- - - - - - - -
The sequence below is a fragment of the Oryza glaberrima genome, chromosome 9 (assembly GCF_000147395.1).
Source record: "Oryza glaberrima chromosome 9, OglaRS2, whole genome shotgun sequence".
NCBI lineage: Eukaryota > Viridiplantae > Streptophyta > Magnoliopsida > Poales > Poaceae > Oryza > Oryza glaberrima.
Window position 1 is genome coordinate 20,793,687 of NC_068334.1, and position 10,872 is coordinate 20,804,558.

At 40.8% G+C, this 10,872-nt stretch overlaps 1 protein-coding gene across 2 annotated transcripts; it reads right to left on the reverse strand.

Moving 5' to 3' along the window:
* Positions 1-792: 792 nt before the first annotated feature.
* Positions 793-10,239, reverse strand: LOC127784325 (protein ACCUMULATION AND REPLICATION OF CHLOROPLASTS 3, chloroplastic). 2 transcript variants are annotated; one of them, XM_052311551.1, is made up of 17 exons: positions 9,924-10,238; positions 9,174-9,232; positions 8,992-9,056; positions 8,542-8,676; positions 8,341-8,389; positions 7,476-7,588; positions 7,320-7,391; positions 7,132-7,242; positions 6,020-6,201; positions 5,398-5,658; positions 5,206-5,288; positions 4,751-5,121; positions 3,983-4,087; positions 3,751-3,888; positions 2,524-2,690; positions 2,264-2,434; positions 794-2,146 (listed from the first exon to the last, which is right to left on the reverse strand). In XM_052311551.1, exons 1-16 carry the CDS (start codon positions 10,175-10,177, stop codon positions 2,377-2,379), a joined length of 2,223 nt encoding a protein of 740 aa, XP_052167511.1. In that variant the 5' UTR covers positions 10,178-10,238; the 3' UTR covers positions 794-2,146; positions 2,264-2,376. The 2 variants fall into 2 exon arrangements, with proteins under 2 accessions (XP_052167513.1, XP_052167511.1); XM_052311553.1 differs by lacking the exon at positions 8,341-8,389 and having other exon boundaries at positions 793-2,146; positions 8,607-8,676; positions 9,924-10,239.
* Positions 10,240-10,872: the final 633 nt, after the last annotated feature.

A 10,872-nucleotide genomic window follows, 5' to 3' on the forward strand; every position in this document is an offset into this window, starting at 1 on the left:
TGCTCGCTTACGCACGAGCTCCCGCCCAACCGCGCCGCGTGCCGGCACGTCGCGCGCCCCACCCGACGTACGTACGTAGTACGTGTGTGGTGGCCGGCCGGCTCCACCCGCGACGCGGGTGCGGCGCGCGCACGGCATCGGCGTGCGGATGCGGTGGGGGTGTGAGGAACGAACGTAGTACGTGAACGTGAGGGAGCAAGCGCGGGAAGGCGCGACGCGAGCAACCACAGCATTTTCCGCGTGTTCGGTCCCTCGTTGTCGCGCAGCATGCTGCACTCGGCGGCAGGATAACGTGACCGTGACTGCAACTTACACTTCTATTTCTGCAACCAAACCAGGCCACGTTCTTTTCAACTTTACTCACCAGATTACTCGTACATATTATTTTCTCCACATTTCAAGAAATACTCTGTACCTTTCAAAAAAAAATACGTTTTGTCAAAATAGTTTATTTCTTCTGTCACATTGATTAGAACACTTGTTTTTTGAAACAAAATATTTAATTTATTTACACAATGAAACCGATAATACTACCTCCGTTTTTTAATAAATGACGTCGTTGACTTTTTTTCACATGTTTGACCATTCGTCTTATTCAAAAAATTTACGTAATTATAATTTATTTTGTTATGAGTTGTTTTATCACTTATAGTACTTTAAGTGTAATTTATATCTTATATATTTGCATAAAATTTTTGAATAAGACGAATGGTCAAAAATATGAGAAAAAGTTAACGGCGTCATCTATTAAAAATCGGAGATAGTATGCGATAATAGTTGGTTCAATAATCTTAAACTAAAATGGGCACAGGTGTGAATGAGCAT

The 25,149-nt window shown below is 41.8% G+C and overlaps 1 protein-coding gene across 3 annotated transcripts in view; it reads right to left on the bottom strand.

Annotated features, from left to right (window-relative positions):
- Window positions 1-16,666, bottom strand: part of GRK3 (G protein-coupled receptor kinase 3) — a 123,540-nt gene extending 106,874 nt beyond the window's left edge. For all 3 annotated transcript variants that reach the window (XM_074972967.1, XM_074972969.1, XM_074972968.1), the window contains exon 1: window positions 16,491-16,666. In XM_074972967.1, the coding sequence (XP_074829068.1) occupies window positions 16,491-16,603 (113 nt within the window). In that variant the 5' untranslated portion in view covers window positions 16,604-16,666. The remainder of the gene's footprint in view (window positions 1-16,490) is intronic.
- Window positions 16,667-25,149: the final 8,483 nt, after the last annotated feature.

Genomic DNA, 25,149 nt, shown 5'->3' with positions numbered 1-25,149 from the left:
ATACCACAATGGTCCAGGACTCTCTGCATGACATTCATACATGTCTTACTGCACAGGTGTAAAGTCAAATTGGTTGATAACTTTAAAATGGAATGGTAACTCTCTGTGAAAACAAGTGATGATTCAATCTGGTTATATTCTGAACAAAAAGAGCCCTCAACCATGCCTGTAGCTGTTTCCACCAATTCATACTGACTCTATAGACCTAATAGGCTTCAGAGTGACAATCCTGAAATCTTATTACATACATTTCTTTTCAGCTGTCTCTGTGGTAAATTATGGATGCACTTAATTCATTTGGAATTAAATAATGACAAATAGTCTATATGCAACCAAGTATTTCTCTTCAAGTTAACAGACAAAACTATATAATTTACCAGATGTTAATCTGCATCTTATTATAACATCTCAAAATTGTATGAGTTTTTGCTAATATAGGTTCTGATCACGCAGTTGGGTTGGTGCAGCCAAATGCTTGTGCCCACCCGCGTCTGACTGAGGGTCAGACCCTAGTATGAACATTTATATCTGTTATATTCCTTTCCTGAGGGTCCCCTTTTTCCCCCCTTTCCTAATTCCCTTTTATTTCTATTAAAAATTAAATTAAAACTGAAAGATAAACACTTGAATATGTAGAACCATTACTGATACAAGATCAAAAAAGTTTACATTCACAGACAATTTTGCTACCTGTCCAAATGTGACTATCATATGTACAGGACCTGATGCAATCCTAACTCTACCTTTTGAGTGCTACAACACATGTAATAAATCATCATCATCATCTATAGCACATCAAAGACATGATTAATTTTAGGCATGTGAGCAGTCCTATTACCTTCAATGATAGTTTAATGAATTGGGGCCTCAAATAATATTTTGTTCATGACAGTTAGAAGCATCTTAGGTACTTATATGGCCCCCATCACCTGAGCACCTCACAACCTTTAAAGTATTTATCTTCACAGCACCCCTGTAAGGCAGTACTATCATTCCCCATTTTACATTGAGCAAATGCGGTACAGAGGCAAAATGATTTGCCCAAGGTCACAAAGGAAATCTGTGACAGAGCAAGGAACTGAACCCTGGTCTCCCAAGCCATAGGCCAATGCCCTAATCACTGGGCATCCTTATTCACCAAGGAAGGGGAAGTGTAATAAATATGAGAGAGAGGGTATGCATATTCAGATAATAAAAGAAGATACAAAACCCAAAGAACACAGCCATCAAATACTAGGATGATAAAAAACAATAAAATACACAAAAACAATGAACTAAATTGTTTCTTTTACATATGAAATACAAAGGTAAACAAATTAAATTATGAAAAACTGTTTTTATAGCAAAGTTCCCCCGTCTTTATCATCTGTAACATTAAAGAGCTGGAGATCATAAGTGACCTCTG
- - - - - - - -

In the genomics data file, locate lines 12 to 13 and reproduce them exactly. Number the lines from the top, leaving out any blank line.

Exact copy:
The 25,149-nt window shown below is 41.8% G+C and overlaps 1 protein-coding gene across 3 annotated transcripts in view; it reads right to left on the bottom strand.

Annotated features, from left to right (window-relative positions):